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Original Article
2018:84:2;157-162
doi: 10.4103/ijdvl.IJDVL_704_16
PMID: 29393079

Percutaneous ethanol injection as a promising and minimally invasive treatment for axillary osmidrosis: Double-blinded randomized controlled trial

Ali Asilian1 , Masoom Shahbazi1 , Bahareh Abtahi-Naeini1 , Nazila Poostiyan1 , Mohammad Ali Nilforoushzadeh2
1 Skin Diseases and Leishmaniasis Research Center, Isfahan University of Medical Sciences, Isfahan, Iran
2 Skin and Stem Cell Research Center, Tehran University of Medical Sciences, Tehran, Iran

Correspondence Address:
Masoom Shahbazi
Department of Dermatology, Al Zahra Hospital, Soffeh Blvd, Isfahan University of Medical Sciences, Isfahan
Iran
Published: 01-Feb-2018
How to cite this article:
Asilian A, Shahbazi M, Abtahi-Naeini B, Poostiyan N, Nilforoushzadeh MA. Percutaneous ethanol injection as a promising and minimally invasive treatment for axillary osmidrosis: Double-blinded randomized controlled trial. Indian J Dermatol Venereol Leprol 2018;84:157-162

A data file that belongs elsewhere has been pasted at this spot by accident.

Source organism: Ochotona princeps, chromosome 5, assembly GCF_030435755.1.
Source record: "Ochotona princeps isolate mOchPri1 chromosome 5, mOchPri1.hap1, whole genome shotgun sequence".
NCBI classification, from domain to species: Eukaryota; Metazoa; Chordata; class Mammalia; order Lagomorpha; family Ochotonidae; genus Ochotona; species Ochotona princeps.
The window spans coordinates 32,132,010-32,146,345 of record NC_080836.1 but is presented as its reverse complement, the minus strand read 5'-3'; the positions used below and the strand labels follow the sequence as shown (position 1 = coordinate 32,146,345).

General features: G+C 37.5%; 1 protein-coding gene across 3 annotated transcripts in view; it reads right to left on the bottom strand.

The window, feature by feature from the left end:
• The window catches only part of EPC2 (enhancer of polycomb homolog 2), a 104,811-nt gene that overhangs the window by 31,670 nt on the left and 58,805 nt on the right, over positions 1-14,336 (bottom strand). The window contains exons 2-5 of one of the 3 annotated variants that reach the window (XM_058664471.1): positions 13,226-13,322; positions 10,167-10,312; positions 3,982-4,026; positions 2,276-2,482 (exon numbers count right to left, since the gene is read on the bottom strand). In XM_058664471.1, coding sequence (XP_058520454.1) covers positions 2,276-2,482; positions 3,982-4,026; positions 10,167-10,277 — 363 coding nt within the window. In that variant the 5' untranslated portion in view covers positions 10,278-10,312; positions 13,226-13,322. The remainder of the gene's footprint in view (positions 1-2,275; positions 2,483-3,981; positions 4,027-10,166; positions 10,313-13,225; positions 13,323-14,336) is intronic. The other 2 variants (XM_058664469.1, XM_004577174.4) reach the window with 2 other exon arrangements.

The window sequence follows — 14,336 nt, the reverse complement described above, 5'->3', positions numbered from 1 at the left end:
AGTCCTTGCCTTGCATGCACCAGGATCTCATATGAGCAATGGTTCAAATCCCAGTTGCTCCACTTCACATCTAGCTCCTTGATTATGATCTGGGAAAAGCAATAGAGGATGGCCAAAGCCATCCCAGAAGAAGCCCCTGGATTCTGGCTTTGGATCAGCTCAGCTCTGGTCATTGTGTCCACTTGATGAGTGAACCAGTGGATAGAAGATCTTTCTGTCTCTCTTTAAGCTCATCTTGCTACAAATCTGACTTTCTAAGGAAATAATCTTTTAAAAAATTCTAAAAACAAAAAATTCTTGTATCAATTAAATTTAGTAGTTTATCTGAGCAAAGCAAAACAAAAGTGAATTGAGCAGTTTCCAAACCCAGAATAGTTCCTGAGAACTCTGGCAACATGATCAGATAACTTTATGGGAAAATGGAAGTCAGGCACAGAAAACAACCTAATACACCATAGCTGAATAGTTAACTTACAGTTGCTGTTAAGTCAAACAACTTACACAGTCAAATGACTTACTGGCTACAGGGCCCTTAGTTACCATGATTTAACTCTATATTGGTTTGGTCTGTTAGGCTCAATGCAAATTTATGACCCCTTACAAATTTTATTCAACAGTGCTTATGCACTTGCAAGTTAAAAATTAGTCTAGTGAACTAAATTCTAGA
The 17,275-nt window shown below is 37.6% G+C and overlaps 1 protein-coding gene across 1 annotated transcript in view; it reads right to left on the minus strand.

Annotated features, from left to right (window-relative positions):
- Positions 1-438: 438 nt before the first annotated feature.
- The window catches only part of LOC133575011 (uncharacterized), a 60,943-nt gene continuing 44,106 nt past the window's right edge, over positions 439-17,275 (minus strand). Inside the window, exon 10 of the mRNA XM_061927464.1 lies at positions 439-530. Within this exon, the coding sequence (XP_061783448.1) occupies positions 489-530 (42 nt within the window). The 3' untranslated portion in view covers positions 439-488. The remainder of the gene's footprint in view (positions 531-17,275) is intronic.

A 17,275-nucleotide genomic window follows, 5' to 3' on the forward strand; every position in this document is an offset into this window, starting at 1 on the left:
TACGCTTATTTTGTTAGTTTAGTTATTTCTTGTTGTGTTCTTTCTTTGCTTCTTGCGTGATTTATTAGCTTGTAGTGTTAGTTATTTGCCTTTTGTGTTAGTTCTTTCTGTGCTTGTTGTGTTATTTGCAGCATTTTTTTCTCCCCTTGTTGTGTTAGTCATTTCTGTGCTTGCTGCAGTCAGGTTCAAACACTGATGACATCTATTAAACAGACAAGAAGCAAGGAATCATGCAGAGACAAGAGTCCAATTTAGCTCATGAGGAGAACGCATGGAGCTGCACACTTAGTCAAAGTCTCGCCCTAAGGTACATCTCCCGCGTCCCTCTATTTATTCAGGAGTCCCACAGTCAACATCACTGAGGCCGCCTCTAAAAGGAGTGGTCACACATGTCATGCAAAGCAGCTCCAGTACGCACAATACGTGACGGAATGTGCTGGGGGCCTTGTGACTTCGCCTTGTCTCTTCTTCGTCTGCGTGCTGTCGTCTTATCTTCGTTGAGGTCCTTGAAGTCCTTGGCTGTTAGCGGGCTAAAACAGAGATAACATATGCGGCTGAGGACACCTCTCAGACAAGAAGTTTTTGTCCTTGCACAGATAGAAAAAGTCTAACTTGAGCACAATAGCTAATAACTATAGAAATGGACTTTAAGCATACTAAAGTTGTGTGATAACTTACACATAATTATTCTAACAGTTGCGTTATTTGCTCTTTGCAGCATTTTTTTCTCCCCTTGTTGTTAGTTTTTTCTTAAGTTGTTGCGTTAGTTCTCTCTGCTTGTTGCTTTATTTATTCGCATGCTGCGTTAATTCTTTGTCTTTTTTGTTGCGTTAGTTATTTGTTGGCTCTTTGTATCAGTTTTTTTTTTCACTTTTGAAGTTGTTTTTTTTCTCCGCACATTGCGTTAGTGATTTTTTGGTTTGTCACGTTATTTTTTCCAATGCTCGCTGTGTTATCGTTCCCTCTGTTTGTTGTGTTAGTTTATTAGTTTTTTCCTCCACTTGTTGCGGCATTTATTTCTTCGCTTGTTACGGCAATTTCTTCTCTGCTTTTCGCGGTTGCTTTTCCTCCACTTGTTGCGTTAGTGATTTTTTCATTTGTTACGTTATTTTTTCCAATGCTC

Copyright: (C)2018 Indian Journal of Dermatology, Venereology, and Leprology

Abstract

Background: Axillary osmidrosis is a common problem with a strong negative impact on the professional and social quality of life. Several options are available for its treatment. But there are no treatment guidelines. The objective of this study was to evaluate efficacy and safety of percutaneous ethanol injection for treatment of axillary osmidrosis.
Methods: A randomized, double-blind, placebo-controlled clinical trial to assess clinical efficacy and postoperative complications of percutaneous ethanol injection was performed among 60 patients (12–35 years of age) with axillary osmidrosis. The active agent used in the experimental group (n = 30) was sterile 90% ethanol and the placebo used in the control group (n = 30) was sterile normal saline administered in an identical syringe. The results of malodor elimination were graded by the patients as excellent, good, fair, and poor. All patients were followed-up for 10 months.
Results: Malodor elimination was graded as good by 15 (50%) patients treated with percutaneous ethanol injection. A significant difference in the improvement of axillary osmidrosis was found between the experimental and control groups (P < 0.001). The most common post-procedure complication was transient subjective skin stiffness in the experimental group, which regressed spontaneously. There were no serious permanent side effects.
Limitations: Relatively short duration of follow-up; and lack of histopathological evidence of destruction of the apocrine glands after treatment in most patients.